Subverting the Principles of Freedom and Independence Through the Transformation of Democracy

We assume for the most part that democracy as a system of political organization of a society is the best system to ensure the freedom and rights on the individual and the community, and it must be acknowledged that the roots of democracy started from a movement to validate the rights of the citizens of society as against the monarchical or aristocratic domination which had controlled their lives previously.  Prior to the advent of mass societies and the industrial and digital revolutions, there was a strong measure of protection for these rights as part of the democratic evolution of society.  Over time, however, as the individual became more distanced from the levers of power, and representatives were elected who could wield power and make decisions without concern for the specific needs or wishes of their constituency, and yet could get re-elected due to the power of money, mass media and manipulation of the emotions and ideas of the electorate, it became clear that the original principles of democracy were being subverted.  For a time, one could sense the will of the “mass” moving the direction of society.  Yet at a later stage, the power elite began to find ways to direct and control the flow of information, the emotional texture of the electorate, and the vital power represented by the mass of society to support more and more the directions they wanted, whether or not with a deeper intention behind pushing them to move in certain ways.  Such an evolution can bring about the use of democratic forms or processes to achieve anti-democratic results.  Whether this is then the tyranny of the whole or a majority being carried out through the will of the mass, or a directed energy managed by a new aristocratic elite wielding the power of mass persuasion, we have clearly moved far away from the Greek ideal of democracy as a form of governance.

Sri Aurobindo notes:  “The Greeks associated democracy with two main ideas, first, an effective and personal share by each citizen in the actual government, legislation, administration of the community, secondly, a great freedom of individual temperament and action.  But neither of these characteristics can flourish in the modern type of democracy, although in the United States of America there was at one time a tendency to a certain extent in this direction.  In large States, the personal share of each citizen in the government cannot be effective; he can only have an equal share — illusory for the individual although effective in the mass — in the periodical choice of his legislators and administrators.  Even if these have not practically to be elected from a class which is not the whole or even the majority of the community, at present almost everywhere the middle class, still these legislators and administrators do not really represent their electors.  The Power they represent is another, a formless and bodiless entity, which has taken the place of monarch and aristocracy, that impersonal group-being which assumes some sort of outward form and body and conscious action in the huge mechanism of the modern State.  Against this power the individual is much more helpless than he was against old oppressions.  When he feels its pressure grinding him into its uniform moulds, he has no resource except either an impotent anarchism or else a retreat, still to some extent possible, into the freedom of his soul or the freedom of his intellectual being.”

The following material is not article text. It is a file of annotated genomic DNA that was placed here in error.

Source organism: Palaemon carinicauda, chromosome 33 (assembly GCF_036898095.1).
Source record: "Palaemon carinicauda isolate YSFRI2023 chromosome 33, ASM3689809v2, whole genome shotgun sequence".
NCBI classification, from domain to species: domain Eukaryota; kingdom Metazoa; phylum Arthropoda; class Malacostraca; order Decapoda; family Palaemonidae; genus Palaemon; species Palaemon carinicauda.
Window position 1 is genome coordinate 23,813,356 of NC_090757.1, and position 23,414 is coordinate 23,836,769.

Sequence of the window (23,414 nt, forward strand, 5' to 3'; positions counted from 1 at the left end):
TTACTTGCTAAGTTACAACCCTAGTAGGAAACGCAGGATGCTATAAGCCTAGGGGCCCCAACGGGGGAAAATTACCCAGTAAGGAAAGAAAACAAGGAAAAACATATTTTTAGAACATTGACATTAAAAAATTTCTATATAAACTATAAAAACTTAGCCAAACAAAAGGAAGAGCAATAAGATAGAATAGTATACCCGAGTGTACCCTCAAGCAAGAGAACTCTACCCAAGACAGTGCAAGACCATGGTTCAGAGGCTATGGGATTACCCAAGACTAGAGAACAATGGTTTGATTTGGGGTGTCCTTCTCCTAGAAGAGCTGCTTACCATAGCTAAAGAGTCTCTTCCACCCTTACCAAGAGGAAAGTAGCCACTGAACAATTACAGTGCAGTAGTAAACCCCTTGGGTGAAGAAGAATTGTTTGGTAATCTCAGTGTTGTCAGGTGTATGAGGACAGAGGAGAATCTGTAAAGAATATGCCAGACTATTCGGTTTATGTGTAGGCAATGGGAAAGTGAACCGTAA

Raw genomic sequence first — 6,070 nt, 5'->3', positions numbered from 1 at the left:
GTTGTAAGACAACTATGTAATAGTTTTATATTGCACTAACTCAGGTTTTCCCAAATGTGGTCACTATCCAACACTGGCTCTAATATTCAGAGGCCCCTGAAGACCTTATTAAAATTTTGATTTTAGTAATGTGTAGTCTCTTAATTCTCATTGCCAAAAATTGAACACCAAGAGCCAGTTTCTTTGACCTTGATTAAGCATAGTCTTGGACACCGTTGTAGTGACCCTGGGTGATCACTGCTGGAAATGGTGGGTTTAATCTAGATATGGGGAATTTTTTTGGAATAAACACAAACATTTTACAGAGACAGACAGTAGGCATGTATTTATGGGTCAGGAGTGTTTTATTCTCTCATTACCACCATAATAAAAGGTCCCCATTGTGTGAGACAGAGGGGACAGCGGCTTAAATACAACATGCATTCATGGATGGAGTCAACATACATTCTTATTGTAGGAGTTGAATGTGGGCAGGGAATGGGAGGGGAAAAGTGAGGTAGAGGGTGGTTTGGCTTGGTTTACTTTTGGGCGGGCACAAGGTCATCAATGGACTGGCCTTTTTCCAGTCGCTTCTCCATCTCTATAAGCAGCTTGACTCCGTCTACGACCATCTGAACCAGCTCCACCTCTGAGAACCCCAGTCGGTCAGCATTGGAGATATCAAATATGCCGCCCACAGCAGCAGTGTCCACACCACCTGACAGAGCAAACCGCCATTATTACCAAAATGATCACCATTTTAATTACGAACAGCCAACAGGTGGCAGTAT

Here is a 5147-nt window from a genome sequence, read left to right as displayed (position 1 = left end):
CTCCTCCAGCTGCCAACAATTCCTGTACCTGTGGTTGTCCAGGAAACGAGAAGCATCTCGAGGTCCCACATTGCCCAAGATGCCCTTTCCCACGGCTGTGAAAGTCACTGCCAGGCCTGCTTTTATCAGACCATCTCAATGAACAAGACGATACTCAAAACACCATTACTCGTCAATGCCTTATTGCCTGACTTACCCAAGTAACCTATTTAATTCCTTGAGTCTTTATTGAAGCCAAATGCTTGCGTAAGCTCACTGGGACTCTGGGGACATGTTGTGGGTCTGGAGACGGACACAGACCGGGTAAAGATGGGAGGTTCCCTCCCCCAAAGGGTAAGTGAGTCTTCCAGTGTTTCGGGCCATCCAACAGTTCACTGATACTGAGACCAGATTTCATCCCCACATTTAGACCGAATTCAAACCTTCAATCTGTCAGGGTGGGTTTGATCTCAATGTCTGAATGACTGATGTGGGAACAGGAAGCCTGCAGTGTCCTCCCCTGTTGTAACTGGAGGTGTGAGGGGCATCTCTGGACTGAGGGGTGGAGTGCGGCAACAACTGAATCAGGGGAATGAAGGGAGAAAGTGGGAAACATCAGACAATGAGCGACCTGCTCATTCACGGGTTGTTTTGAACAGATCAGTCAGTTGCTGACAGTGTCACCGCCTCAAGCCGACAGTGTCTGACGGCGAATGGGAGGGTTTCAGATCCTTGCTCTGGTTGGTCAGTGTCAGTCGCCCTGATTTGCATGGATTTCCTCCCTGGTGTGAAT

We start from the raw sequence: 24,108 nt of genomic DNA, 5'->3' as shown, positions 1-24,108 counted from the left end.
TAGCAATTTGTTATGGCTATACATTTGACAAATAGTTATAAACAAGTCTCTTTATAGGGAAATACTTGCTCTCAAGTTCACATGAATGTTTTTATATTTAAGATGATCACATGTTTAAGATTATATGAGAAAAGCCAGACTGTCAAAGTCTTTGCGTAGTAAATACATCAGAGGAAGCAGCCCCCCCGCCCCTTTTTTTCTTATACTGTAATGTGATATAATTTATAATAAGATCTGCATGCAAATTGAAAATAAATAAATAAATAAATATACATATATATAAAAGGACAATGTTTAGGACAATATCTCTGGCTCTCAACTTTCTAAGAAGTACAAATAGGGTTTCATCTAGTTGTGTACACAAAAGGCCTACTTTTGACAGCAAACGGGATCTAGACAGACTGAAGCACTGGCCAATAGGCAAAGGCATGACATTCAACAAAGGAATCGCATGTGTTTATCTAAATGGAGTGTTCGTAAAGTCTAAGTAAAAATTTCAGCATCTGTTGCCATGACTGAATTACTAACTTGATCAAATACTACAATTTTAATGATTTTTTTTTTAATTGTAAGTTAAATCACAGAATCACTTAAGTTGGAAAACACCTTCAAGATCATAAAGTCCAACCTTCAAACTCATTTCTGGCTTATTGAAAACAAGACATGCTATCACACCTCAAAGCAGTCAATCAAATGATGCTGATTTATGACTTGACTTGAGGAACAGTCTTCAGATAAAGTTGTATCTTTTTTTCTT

Sri Aurobindo, The Ideal of Human Unity, Part Two, Chapter 27, The Peril of the World-State, pg. 239

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